ROK Foreign Minister Yoo Chong-ha said Wednesday that differences over agenda items would not cause the cancellation of the four-party peace talks, and he predicted a breakthrough in the forthcoming preliminary talks in New York. The four countries–the ROK, the DPRK, the US, and the PRC–are expected to hold the third round of preliminary talks in New York on Friday with assistant minister-level officials attending. DPRK delegate Kim Gye-gwan is expected to give a final answer as to whether to hold full-dress talks. Earlier, the ROK and the US told the DPRK that its attempts to discuss the withdrawal of US forces and a separate US-DPRK peace treaty in the four-party talks are totally unacceptable. (Korea Herald, “DIFFERENCES OVER AGENDA WON’T DITCH 4-PARTY TALKS: YOO,” 11/20/97)

2. DHL Offices in DPRK

Chonsunshinbo, a publication of Chochongnyon, a pro-DPRK organization of Korean residents in Japan, reported that the worldwide courier company DHL will set up two new offices in the DPRK, one in Kumho district of Shinpo, and the other in the Rajin-Sonbong free-trade zone. Hong Ui-woong, president of the DPRK Korea Foreign Transportation Corporation, made the announcement at the opening ceremony of the Pyongyang DHL office on November 5. (Korea Times, “DHL TO SET UP TWO EXTRA OFFICES IN NK,” 11/20/97) [Ed. note: See “US Company Opens DPRK Office” in the US Section of the November 6 Daily Report.]

3. DPRK Import of Luxury Goods

The DPRK freighter Wasanho, which ran aground in Kyushu Japan on September 16, was found to have been trying to import Japanese luxury goods. The 2,425 ton vessel was to have unloaded rice stalks for cattle fodder and stones in Japan before its scheduled return to Nampo in the DPRK. A Japanese official in charge of the crew of the ship confirmed that they had requested the purchase of luxury goods and that, on searching their belongings, police found large amounts of US currency. The spokesman for the Fukada Salvage Company said that while he was preparing to salvage the ship, crew members approached him to buy fifty refrigerators and tires for passenger cars. The destination of the goods was not confirmed, but experts say that they are the type used only by special groups in the DPRK and guess that they were destined for Kim Jong-il, to give out as presents on the occasion of his assumption of the top post in the Workers’ Party. Efforts to free the ship began on November 13, but two attempts to date have failed. (Chosun Ilbo, “GROUNDED NK FREIGHTER WAS TO IMPORT LUXURY GOODS,” 11/20/97)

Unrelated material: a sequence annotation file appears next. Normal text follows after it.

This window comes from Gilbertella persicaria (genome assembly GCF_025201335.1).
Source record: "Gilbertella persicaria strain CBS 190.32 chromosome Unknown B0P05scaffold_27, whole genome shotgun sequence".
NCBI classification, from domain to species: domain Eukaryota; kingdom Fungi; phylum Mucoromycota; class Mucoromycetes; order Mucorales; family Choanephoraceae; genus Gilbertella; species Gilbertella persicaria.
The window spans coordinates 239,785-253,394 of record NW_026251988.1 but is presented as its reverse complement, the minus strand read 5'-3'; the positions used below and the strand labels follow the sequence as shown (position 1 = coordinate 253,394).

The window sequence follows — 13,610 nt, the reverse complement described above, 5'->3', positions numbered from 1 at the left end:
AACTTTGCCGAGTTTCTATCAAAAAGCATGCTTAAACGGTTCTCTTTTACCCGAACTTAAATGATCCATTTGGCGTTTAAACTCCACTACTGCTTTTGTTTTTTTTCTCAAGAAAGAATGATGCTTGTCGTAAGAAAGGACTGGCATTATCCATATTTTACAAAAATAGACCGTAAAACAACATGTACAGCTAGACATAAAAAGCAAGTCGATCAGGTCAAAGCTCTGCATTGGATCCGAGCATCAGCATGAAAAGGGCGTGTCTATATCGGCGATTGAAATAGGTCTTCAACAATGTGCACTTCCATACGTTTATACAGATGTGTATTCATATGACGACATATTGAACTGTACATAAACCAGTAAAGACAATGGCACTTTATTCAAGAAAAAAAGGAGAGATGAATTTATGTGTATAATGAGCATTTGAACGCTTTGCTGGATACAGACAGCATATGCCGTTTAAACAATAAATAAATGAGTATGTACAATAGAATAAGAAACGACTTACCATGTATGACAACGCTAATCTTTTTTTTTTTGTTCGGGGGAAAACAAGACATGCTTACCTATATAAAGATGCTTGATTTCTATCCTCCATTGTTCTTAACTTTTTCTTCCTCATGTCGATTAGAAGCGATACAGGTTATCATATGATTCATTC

4. ROK Military Purchases

An ROK Defense Ministry spokesman announced Wednesday that the ministry has approved the procurement of an undetermined number of CN-235s transport aircraft from Indonesia, at a cost of 100 billion won. The ministry also approved the execution of its purchase of Mistral portable-SAMs at a cost of 300 billion won. The French missile was chosen over US-made Stingers and the British-made Javelin. (Korea Herald, “INTER-KOREAN AVIATION HOTLINE OPENS BETWEEN TAEGU AND PYONGYANG,” 11/20/97)

The NAPSNet Daily Report aims to serve as a forum for dialogue and exchange among peace and security specialists. Conventions for readers and a list of acronyms and abbreviations are available to all recipients. For descriptions of the world wide web sites used to gather information for this report, or for more information on web sites with related information, see the collection of other NAPSNet resources.
We invite you to reply to today’s report, and we welcome commentary or papers for distribution to the network.

Produced by the Nautilus Institute for Security and Sustainable Development.

Wade L. Huntley:
Berkeley, California, United States

Timothy L. Savage:
Berkeley, California, United States

Shin Dong-bom:
Seoul, Republic of Korea

Choi Chung-moon:
Seoul, Republic of Korea

Hiroyasu Akutsu:
Tokyo, Japan

Peter Razvin:
Moscow, Russian Federation

Chunsi Wu:
Shanghai, People’s Republic of China

Dingli Shen:
Shanghai, People’s Republic of China

Leave a Reply

Your email address will not be published.